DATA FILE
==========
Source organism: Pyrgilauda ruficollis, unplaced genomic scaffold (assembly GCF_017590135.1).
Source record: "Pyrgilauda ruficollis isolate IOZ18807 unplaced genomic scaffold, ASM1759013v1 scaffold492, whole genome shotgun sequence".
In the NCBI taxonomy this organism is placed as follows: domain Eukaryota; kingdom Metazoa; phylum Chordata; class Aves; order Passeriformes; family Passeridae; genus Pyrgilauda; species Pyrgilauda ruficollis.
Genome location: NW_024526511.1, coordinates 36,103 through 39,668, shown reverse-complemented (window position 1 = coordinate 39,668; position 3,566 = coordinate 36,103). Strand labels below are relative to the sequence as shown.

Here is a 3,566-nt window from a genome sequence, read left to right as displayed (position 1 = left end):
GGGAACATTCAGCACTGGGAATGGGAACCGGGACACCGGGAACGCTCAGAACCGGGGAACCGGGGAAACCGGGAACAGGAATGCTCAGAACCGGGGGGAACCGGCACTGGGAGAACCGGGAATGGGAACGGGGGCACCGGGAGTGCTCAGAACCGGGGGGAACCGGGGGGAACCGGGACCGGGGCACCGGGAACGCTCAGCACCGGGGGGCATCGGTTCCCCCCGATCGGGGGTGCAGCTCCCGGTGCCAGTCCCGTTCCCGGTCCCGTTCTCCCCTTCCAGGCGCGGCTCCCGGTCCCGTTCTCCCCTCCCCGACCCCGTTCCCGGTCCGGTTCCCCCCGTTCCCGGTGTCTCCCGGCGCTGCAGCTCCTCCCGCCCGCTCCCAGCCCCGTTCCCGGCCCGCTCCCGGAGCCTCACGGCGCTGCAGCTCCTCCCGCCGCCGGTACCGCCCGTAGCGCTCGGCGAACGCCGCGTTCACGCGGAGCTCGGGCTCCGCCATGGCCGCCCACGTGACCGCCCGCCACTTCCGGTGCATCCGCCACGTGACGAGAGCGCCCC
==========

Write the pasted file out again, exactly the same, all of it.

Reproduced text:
Source organism: Pyrgilauda ruficollis, unplaced genomic scaffold (assembly GCF_017590135.1).
Source record: "Pyrgilauda ruficollis isolate IOZ18807 unplaced genomic scaffold, ASM1759013v1 scaffold492, whole genome shotgun sequence".
In the NCBI taxonomy this organism is placed as follows: domain Eukaryota; kingdom Metazoa; phylum Chordata; class Aves; order Passeriformes; family Passeridae; genus Pyrgilauda; species Pyrgilauda ruficollis.
Genome location: NW_024526511.1, coordinates 36,103 through 39,668, shown reverse-complemented (window position 1 = coordinate 39,668; position 3,566 = coordinate 36,103). Strand labels below are relative to the sequence as shown.

Here is a 3,566-nt window from a genome sequence, read left to right as displayed (position 1 = left end):
GGGAACATTCAGCACTGGGAATGGGAACCGGGACACCGGGAACGCTCAGAACCGGGGAACCGGGGAAACCGGGAACAGGAATGCTCAGAACCGGGGGGAACCGGCACTGGGAGAACCGGGAATGGGAACGGGGGCACCGGGAGTGCTCAGAACCGGGGGGAACCGGGGGGAACCGGGACCGGGGCACCGGGAACGCTCAGCACCGGGGGGCATCGGTTCCCCCCGATCGGGGGTGCAGCTCCCGGTGCCAGTCCCGTTCCCGGTCCCGTTCTCCCCTTCCAGGCGCGGCTCCCGGTCCCGTTCTCCCCTCCCCGACCCCGTTCCCGGTCCGGTTCCCCCCGTTCCCGGTGTCTCCCGGCGCTGCAGCTCCTCCCGCCCGCTCCCAGCCCCGTTCCCGGCCCGCTCCCGGAGCCTCACGGCGCTGCAGCTCCTCCCGCCGCCGGTACCGCCCGTAGCGCTCGGCGAACGCCGCGTTCACGCGGAGCTCGGGCTCCGCCATGGCCGCCCACGTGACCGCCCGCCACTTCCGGTGCATCCGCCACGTGACGAGAGCGCCCC